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The Birthday Party
by Swapna Dutta

Just behind the Lodge, the only boarding house at Duliatal, the path dropped down suddenly. A narrow track overgrown with wild flowers led to the house and the drooping trees formed an umbrella-like roof overhead. The track led to a cottage standing by itself, lonely and forgotten. Or so it seemed to Tinku who had found the place quite accidentally. A friend of her father's was staying at the Lodge. So Tinku and her father had come to visit him. The friend was a botanist too and the two were soon talking animatedly about herbs that grew in the wilds of Duliatal. Tinku was sent off to play in the garden. That was when she had seen the place.

But it was not really an empty cottage as Tinku had thought at first. Looking at it carefully she saw smoke coming out of the chimney. This was another thing that Tinku found intriguing about Duliatal. People here still used wood to make fires. At Delhi everyone she knew used gas for cooking. Tinku had asked her father if the beautiful forests of Duliatal would vanish some day if the people here continued to use wood for lighting fires.
'Yes, if they keep cutting down trees' her father had told her, 'Luckily the people here seem to use dry twigs and leaves. And many others are beginning to use electricity. So I suppose the woods are safe for the time being!'

Anyway, the people who lived in this cottage obviously used wood! And there were white sheets and lace-edged pillow-cases drying in the backyard. She wondered if there were any children in the house, someone she could play with. Knowing that her father and his friend would be talking for hours and would not miss her at all, Tinku ran down the path reaching the wooden gate that led to the cottage. There was an old name plate which said 'Primrose Cottage'. 'Nice name' said Tinku to herself, 'The garden must be full of primroses'. She stood before the gate wondering whether she should go in. Well, it made no sense to walk this far if she didn't! 'I shan't disturb anyone' she told herself, 'it can't possibly matter if I just peep through the window'.

There didn't seem to be any one around. The doors were all shut tightly. The windows had curtains drawn across them so she could not see what lay inside. Then she saw a long window which belonged to the room at the corner. There were no curtains there. Tinku ran to it and peeped inside. It looked like a prayer room with holy pictures on the walls and a crucifix at the centre, just like their school chapel. There was somebody kneeling before the crucifix, her head bent. It was an old lady with silvery hair. She wore a blue skirt and a pale yellow jersey. She was praying. Tinku knew that one should not disturb people at prayers for her grandmother had always told her that. She crept back quietly wildly curious about the strange lady who obviously lived at the cottage.

Tinku asked her friends about her the next day. Most of them knew about the old lady but not very much about who she was and what she did or who she lived with. 'She's just a strange old lady who lives in that cottage' said Mona.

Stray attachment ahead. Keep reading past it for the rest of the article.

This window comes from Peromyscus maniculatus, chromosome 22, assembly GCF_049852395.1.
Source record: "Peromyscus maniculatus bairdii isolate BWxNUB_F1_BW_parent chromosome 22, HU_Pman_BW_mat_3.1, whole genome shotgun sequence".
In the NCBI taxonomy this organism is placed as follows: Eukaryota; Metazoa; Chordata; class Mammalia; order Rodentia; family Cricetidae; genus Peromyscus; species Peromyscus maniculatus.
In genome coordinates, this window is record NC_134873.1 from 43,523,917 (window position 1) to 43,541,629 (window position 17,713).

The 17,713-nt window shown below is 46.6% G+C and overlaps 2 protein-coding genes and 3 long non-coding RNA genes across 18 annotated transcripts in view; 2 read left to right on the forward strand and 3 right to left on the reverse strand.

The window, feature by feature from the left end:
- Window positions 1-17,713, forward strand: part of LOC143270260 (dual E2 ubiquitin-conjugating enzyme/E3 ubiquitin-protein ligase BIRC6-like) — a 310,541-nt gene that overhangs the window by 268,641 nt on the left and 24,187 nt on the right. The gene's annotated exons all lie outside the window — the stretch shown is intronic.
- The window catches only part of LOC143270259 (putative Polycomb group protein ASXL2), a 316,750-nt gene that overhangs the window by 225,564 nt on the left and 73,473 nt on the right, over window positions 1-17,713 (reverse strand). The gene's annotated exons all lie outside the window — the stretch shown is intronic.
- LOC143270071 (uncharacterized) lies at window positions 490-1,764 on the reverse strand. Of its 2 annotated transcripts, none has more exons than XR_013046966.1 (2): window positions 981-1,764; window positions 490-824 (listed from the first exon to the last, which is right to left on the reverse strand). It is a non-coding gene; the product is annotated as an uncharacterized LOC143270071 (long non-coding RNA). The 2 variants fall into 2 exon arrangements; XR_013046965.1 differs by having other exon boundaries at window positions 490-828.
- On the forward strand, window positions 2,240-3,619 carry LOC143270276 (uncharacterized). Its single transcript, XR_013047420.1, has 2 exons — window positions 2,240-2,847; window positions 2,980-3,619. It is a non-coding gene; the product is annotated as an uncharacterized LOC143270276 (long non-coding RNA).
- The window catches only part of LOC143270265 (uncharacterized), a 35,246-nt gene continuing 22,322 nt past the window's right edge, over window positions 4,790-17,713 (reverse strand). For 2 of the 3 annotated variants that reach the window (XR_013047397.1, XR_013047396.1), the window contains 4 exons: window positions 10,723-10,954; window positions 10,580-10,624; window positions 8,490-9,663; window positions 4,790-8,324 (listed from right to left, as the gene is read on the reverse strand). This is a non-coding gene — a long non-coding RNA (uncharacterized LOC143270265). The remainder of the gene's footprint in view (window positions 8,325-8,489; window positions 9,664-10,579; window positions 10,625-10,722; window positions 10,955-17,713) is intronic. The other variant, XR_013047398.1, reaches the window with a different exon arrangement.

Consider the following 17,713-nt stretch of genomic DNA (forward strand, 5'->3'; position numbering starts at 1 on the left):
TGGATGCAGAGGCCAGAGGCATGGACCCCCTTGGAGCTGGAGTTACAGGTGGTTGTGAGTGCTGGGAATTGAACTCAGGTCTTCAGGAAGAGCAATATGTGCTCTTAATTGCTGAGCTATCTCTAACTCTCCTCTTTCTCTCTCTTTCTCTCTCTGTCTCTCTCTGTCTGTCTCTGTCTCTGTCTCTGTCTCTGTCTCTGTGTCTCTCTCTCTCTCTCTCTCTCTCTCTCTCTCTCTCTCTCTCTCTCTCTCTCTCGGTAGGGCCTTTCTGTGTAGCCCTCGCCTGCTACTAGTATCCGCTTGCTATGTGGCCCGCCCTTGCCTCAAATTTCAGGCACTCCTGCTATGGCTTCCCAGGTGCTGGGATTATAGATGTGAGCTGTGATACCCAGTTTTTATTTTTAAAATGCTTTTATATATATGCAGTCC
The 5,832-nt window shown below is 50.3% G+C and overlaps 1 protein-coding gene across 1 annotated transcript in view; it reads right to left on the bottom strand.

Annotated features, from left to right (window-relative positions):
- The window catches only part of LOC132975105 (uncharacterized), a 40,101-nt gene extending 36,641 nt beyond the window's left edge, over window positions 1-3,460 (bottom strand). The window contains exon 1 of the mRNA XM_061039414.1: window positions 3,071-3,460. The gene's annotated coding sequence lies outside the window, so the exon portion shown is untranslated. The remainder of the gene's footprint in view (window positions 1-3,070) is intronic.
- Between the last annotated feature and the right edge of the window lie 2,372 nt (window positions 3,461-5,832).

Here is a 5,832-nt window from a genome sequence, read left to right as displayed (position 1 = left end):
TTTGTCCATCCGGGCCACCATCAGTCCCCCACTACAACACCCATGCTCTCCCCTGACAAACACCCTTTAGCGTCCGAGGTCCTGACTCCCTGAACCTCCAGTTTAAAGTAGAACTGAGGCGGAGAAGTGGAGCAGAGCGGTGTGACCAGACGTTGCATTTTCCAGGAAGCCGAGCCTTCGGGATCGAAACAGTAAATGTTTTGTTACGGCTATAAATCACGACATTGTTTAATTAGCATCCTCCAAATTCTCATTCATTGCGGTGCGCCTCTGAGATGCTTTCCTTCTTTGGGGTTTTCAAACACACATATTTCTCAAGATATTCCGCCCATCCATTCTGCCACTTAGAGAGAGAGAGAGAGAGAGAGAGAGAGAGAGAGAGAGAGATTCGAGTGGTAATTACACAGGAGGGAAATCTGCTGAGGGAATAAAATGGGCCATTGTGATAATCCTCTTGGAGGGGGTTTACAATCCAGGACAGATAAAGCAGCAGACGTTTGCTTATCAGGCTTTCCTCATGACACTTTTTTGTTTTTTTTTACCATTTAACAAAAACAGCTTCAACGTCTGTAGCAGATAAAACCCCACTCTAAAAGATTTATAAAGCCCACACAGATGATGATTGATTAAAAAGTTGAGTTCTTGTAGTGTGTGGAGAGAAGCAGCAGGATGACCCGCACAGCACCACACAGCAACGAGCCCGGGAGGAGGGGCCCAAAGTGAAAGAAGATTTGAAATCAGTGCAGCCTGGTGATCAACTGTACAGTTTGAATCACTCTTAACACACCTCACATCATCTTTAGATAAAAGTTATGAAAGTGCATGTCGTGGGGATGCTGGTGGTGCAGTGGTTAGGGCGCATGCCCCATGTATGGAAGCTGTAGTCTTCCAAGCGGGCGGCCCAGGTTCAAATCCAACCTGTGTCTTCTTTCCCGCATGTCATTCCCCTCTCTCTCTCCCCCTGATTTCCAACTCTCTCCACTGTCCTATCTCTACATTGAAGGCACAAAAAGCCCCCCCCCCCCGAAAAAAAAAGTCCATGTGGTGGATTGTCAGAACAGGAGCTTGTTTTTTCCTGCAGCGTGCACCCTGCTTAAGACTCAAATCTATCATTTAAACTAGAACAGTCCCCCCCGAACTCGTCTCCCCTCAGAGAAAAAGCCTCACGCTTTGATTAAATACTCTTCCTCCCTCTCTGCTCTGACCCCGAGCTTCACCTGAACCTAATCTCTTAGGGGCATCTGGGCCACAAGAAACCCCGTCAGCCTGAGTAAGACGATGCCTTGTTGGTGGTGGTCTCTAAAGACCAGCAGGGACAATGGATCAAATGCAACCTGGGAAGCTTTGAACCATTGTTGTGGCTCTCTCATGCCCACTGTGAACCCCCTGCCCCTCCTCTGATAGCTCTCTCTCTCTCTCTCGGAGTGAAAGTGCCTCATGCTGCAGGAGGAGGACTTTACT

'My mom says she is a nice old lady. Only, she doesn't mix around with anyone here' said Ritu.

'Perhaps she's a witch like the one in Hansel and Gretel' suggested Sonu, 'that's why she lives in that far away cottage. I'm sure she catches little boys and girls .... and ......'

'Eats them up? Don't be silly!' said Tinku.

'Is her cottage made of chocolates and things?' asked Ashish curiously, 'I haven't been that side so I haven't seen it.'

'Don't be ridiculous, of course it isn't' said Tinku, 'Where would she get so much chocolate from? And she can't be a witch. There aren't any witches these days. She seemed a nice old lady.'

'How do you know?' jeered Ricky, 'You haven't even seen her face! Besides, you've been here just a few months and can't possibly know the first thing about her.'

'Well, I know she is nice' said Tinku with conviction, 'Don't ask me how I know. I don't know myself!'

They soon got busy planning a picnic for the weekend. They were to have it in the birch wood behind their school. There was a cleared space within the wood which was protected from the wind as there were rocks and boulders on three sides. So people could play there without their shuttle-cocks and Frisbees blowing away. There was a rose garden on one side of the clear space and three swings on the other, both made by settlers of long ago when this place was part of a cantonment. It still remained a favorite picnic spot for local people as well as occasional tourists. Everyone was going to bring eats and pool them together. Tinku looked forward to the picnic like everyone else.

The day dawned bright and clear - just right for an outing. They reached the birchwood long before mid-day. They were soon playing frisbee and swinging by turn. Tinku got busy collecting roses and ferns. They were so beautiful and in such gorgeous colors. Tinku had only seen such flowers in shops when she lived in Delhi.